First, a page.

Adding to the above, bench stated that had the marriage between the parties conducted in the church been valid, it was not necessary for the parties to solemnise the marriage under Chapter II of the Special Marriage Act, 1954.

The very fact that the marriage between the parties was solemnised by them under the provisions of Chapter II of the Special Marriage Act, 1954 would indicate that the parties were also aware and conscious of the fact that the marriage between them conducted in the church was not valid.

In Stephen Joshus v. J.D. Kapoor: 58 (1995) DLT 57,

the parties were Christians who had been married to each other under the provisions of the Indian Christian Marriage Act, 1872. A joint petition was preferred by them under Section 28 of the Special Marriage Act, 1954 seeking the dissolution of marriage by a decree of divorce by mutual consent.

The trial court dismissed the petition on the ground that the marriage was solemnised under the Christian Marriage Act whereas divorce had been sought under the Special Marriage Act and therefore, the petition was not maintainable.

The Delhi High Court held that sub-section (2) of Section 28 of the Special Marriage Act confers jurisdiction upon the District Court to grant a decree, declaring the marriage to be dissolved only on the satisfaction that the marriage has been solemnised under that Act and therefore, upheld the dismissal of the petition by the lower court.

In Aulvin v. Chandrawati: 1974 SCC OnLine All 285,

the husband filed a petition for divorce against the wife on the ground of desertion under Section 27 of the Special Marriage Act. The parties were admittedly Christians and they were married in a Christian church according to Christian rites.

The wife contended that since the parties were Christians and had been married under the provisions of the Indian Christian Marriage Act, 1872, the petition for divorce should have been filed under Section 10 of the Divorce Act, 1869 and the petition filed under Section 27 of the Special Marriage Act was not maintainable.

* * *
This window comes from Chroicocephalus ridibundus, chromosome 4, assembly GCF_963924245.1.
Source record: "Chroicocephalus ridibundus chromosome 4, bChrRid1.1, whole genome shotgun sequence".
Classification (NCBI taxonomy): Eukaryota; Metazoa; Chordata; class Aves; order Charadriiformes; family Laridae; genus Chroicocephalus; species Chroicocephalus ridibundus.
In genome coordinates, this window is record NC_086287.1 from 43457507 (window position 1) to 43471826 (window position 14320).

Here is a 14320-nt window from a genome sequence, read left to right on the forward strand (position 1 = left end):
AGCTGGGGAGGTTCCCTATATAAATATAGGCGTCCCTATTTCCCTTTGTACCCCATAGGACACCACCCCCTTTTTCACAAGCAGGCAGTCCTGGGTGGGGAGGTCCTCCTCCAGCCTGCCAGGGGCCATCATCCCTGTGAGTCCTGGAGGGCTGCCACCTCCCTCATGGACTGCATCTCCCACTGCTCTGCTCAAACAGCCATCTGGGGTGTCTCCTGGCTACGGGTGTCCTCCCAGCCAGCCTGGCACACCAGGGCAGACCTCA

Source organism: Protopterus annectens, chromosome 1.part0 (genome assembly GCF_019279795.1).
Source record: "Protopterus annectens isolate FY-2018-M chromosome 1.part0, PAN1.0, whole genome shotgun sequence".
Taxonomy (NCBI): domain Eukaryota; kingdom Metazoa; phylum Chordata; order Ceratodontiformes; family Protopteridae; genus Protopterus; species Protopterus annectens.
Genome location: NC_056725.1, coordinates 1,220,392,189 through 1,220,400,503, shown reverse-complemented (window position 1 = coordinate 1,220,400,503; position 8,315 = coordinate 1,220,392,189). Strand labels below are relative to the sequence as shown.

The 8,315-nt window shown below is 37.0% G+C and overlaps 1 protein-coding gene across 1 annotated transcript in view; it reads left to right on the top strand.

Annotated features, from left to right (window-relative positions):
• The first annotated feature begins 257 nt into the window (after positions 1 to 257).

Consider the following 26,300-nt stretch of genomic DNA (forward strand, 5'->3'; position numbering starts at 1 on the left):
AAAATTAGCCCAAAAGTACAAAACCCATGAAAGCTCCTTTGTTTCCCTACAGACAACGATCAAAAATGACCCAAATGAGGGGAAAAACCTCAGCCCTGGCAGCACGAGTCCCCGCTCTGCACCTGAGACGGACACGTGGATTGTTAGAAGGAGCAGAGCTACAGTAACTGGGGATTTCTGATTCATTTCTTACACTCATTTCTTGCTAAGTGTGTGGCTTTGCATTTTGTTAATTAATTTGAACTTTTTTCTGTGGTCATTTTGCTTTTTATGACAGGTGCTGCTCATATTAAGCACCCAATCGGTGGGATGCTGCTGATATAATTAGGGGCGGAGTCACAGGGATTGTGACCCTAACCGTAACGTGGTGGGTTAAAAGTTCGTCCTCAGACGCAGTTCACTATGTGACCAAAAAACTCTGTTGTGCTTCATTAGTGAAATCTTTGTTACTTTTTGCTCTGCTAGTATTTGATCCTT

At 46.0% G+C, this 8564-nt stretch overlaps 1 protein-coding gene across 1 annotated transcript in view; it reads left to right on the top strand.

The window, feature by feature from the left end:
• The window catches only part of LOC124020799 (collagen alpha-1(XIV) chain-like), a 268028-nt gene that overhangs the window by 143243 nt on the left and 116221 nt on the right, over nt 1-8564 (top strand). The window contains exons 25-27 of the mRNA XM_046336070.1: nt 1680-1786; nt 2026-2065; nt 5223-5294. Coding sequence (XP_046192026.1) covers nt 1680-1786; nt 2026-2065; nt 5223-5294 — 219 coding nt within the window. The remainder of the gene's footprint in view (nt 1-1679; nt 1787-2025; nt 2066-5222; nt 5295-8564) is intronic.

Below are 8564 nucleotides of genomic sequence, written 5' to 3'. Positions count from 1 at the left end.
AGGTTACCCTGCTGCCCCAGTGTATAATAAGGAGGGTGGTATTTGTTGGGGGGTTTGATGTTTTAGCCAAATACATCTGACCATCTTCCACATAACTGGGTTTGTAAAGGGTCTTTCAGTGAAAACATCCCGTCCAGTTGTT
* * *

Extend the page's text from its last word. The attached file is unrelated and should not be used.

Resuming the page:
The Allahabad High Court held that the petition for divorce presented under Section 27 of the Special Marriage Act, 1954 was not maintainable since the marriage between the parties was neither solemnised nor registered under that Act.

Hence, the Court held that the marriage between the petitioner and respondent in the church was not valid and marriage solemnised under the provisions of the Special Marriage Act, 1954 would prevail over it. If only the marriage conducted between the parties in church was valid, the solemnisation of marriage under Chapter II of the Special Marriage Act, 1954 would have been an exercise in futility.

Therefore, the divorce petition under Section 27 of the Special Marriage Act, 1954 would not be maintainable.[Kiran Kumar v. Bini Marim Chandi, 2018 SCC OnLine Ker 13579, decided on 11-10-2018]

Advocates who appeared before the Court:

For Appellant:


For Respondent:

Case BriefsHigh Courts

Delhi High Court: A Single Judge Bench comprising of J.R. Midha, J. dismissed the appeal filed by the appellant-husband against the order of trial court whereby the court dismissed his petition for dissolution of marriage filed under Section 13(1)(ia) of the Hindu Marriage Act, 1955.

The parties married in the year 1988; and in 2005, the husband filed a petition for dissolution of marriage. It was alleged that the respondent-wife treated him with cruelty; there were continuous fights; the wife did not take care of him during illness; she made false allegations of the illicit relationship against him; filed false and frivolous cases against him, etc. The wife contested the petition. The trial court held that the husband miserably failed to prove allegations of cruelty, and therefore dismissed the petition. Aggrieved thus, the husband preferred the present appeal. The husband submitted that there was an irretrievable breakdown of the marriage between the parties, and thus a decree of dissolution may be passed.

On careful consideration of the record, the High Court agreed with the trial court that the husband failed to prove cruelty. It was noted that the husband did not cross-examine the wife on allegations of illicit relationship as levelled against him. The wife produced a witness to corroborate the said allegation, and even that witness was not cross-examined. In circumstances of the case, the Court was of the view that submission of the wife that the husband wanted to take advantage of his own wrong seemed plausible. Furthermore, in respect of the ground of irretrievable breakdown of marriage, the Court held that it is not empowered to dissolve the marriage on that ground. The appeal was accordingly dismissed. [M v. A,2018 SCC OnLine Del 10688, dated 17-08-2018]